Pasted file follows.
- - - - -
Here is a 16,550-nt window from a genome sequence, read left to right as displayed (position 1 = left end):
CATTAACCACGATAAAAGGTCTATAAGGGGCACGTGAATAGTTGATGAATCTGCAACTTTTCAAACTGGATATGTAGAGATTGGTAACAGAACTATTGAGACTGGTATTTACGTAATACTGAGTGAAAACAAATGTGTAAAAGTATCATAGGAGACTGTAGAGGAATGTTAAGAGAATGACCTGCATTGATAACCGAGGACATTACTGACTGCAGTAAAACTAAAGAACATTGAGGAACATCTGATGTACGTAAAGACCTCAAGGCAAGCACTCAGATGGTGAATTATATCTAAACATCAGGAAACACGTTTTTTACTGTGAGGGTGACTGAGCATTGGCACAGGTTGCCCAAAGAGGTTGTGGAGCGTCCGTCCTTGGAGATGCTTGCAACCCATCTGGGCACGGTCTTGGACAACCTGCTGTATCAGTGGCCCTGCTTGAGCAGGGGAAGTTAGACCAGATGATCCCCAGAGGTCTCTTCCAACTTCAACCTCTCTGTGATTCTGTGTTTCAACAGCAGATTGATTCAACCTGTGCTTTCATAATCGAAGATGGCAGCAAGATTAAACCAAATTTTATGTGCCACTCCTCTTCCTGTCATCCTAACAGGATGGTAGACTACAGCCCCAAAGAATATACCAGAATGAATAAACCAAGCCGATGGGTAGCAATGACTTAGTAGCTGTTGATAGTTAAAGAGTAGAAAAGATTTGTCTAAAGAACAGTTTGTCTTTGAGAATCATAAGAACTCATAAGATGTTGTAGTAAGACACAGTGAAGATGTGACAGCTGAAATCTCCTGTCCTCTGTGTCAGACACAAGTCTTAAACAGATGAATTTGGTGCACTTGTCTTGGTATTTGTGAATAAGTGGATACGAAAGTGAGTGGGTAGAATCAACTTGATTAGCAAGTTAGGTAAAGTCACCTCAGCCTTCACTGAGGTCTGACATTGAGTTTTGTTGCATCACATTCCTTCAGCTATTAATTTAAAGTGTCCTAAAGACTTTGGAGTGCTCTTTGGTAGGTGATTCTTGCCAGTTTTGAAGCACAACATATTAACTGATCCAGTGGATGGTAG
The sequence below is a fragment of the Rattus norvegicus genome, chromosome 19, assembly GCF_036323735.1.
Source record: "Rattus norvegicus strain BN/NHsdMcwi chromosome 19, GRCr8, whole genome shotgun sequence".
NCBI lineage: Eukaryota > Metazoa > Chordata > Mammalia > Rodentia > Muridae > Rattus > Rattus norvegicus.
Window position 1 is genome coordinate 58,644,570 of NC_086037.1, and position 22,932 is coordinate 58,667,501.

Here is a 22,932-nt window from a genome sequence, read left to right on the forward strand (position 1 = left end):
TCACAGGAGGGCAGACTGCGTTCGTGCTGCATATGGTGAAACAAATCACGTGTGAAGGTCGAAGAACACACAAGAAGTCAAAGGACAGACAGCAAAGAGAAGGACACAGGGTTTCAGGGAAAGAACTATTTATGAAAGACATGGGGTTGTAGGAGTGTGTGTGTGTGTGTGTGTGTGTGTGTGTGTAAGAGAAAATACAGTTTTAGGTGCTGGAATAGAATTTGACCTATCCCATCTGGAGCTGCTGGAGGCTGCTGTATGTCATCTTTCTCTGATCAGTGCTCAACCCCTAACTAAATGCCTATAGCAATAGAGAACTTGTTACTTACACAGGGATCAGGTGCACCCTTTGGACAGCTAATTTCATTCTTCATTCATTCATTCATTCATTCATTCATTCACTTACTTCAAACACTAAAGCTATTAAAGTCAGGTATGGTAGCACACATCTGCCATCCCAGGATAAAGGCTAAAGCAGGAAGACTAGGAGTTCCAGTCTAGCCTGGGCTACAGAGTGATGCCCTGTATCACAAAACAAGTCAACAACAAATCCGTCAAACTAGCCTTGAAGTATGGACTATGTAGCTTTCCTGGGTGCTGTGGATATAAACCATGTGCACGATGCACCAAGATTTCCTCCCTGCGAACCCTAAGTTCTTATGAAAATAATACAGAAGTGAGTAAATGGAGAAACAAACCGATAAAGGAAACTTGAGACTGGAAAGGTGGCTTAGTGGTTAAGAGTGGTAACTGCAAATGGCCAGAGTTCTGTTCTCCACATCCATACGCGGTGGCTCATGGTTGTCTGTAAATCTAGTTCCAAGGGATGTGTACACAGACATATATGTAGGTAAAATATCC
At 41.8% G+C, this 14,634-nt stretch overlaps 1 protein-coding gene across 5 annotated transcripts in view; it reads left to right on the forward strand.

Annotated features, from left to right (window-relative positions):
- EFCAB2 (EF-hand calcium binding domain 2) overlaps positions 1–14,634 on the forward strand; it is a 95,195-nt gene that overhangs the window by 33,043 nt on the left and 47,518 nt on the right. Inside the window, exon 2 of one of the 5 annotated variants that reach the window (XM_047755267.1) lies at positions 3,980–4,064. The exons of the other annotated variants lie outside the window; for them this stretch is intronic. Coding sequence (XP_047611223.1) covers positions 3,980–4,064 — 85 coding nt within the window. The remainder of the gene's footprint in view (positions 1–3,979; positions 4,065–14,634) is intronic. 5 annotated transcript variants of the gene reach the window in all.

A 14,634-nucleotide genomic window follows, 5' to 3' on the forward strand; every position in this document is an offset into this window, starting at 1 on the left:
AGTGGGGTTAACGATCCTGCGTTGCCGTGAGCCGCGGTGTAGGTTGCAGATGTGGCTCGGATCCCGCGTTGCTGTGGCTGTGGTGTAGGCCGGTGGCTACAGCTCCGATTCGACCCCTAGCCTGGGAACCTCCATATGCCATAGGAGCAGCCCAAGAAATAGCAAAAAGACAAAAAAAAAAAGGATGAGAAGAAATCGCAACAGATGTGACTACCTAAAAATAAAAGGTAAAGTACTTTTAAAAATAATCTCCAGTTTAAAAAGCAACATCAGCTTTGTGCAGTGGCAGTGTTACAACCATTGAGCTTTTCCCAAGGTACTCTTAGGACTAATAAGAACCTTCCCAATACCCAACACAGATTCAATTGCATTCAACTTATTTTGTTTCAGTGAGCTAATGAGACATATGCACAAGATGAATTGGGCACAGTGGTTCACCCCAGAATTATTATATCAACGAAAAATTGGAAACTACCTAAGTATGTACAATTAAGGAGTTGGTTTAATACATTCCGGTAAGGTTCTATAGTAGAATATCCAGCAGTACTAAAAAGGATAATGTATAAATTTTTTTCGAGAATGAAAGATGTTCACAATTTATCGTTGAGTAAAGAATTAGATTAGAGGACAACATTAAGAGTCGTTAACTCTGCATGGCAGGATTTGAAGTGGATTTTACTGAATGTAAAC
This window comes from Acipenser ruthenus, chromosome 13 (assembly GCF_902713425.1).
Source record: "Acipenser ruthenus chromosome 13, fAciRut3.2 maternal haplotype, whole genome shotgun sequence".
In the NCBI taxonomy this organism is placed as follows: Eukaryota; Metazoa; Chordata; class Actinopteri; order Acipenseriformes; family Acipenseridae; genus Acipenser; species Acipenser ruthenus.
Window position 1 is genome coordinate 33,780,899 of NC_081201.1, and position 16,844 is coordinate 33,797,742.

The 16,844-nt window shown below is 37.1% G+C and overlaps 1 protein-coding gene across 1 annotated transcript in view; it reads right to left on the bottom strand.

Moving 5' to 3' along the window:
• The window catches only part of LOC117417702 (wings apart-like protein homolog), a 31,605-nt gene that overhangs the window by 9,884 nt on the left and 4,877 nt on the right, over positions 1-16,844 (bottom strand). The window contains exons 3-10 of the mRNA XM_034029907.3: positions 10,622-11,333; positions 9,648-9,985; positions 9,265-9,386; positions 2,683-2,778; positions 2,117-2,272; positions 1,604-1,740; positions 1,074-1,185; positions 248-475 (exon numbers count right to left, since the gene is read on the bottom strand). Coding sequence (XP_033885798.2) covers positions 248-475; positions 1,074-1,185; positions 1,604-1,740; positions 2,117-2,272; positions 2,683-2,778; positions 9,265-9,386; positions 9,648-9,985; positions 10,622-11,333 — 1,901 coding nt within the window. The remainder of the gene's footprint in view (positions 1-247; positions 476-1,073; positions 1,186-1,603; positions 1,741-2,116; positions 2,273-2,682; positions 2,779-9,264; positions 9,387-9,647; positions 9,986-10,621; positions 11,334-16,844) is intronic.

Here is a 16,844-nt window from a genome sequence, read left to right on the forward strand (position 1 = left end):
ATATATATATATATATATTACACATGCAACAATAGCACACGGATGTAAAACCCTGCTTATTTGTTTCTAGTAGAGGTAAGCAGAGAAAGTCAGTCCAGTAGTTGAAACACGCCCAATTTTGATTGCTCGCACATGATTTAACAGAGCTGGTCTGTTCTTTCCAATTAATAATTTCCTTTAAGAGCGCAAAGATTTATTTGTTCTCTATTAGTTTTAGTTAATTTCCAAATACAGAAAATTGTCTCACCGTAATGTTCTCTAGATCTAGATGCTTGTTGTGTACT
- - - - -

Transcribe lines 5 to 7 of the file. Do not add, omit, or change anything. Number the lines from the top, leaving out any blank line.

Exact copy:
NCBI lineage: Eukaryota > Metazoa > Chordata > Mammalia > Rodentia > Muridae > Rattus > Rattus norvegicus.
Window position 1 is genome coordinate 58,644,570 of NC_086037.1, and position 22,932 is coordinate 58,667,501.

Here is a 22,932-nt window from a genome sequence, read left to right on the forward strand (position 1 = left end):